Up early the next morning, we visited the Bratislava Castle, first foundations dating to 907. History
Bratislava Castle
took it though the competing architectural styles, but in 1811 it burnt down, reconstruction not beginning until the 1950s and still ongoing. Eventually its Baroque splendor will be restored; there is a pleasant new picture gallery on the second floor. Afterward, we returned to the Old Town Hall to visit the City Museum, well worth the time. By noon we had checked out and were on our way back to Budapest.


Bratislava is still finding its way from a provincial administrative center of Czechoslovakia to the capital city of Slovakia within the European Union. Its geography pins it to the western boarder of this new country of 5.4 million and awkwardly, it is more closely in tune with Vienna than its eastern citizens. An old civilization trying on a new skin and political reality – I will be curious as to the future.

Sunday, December 14, 2014

Eger in December

Since November of last year, we have been spending more time in Hungary and Budapest. While here, we decided to stay in a spacious flat in the V District, close to Vörösmarty tér, instead of our longtime haunt of the Four Seasons Gresham Palace.
I have been remiss in my writing from here; this blog will start to correct this.

Dan & Judith - Castle Wall
Travelling by car, Eger is two hours east of Budapest. I found it an optimistic and young town compared to the more traditional Magyar state of melancholy; fresh student faces and an upbeat mood pervaded. The town is bursting with history; the Eger Castle was the country’s defender in the six week 1522 siege by the Turks; Hungarians outnumbered five to one. The ten foot outer walls would be menacing to even the most fearsome foe and the Turks retreated, but were back 44 years later to eventually claim this prize. In 1702 the Habsburgs completed the destruction – the castle now mostly ruins – slowly being restored.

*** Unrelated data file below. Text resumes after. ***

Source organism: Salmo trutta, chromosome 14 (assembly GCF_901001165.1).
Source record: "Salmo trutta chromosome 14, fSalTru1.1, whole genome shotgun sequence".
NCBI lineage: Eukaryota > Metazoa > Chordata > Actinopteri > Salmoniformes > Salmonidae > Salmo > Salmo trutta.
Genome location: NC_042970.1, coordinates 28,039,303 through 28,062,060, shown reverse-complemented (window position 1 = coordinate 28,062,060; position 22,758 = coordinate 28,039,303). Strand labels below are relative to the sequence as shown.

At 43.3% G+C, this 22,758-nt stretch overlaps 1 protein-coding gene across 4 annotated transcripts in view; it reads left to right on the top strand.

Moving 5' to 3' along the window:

Still, the Bishop’s Palace has been redone and houses a very nice historical museum. Also, there is a very nice café, the “Teto Centrum” where we warmed up over cappuccinos.

Cathedral Fresco
Walking down from the castle’s plateau, we crossed the Eger and travelled along Kossuth Lajos utca, a wide boulevard studded with 18th century Rococo mansions. The nicest is #4, the Vice-Provost’s Palace dated from 1758. Further along, the Eger Cathedral, second largest in Hungary, anchors two other buildings in a pleasant square.  Unique, its cupola is shorter than its two western towers, the east displaying an impressive colonnaded façade with figures representing Faith, Hope and Charity.  The interior is a bit somber, with the exception of the ceiling fresco adorning the central cupola. The remaining two buildings are the Lyceum, demoted from university status only because of its connection to the church, and the grand Bishop’s Palace, unfortunately closed for renovation.
17th C. Minaret

Moving north, there is the second main square of Eger, Dobó István ter. Pleasant in spite of the Christmas Market chaos, the Minorite Church of Saint Anthony dominates. The rounded, tiered façade with its twin towers is much richer and ornate than that of the Eger Cathedral. After visiting, we stopped for a so-so lunch at Főtér Kávézó.
We finished our tour seeing a 17th century minaret, the northernmost Ottoman relic in Europe. The mosque next door was demolished in 1841, but the minaret stubbornly stands, its sleek 131 foot, fourteen sided symmetry withstanding the storms of this town’s history.


All in all, a good day trip; we were back to Budapest for dinner.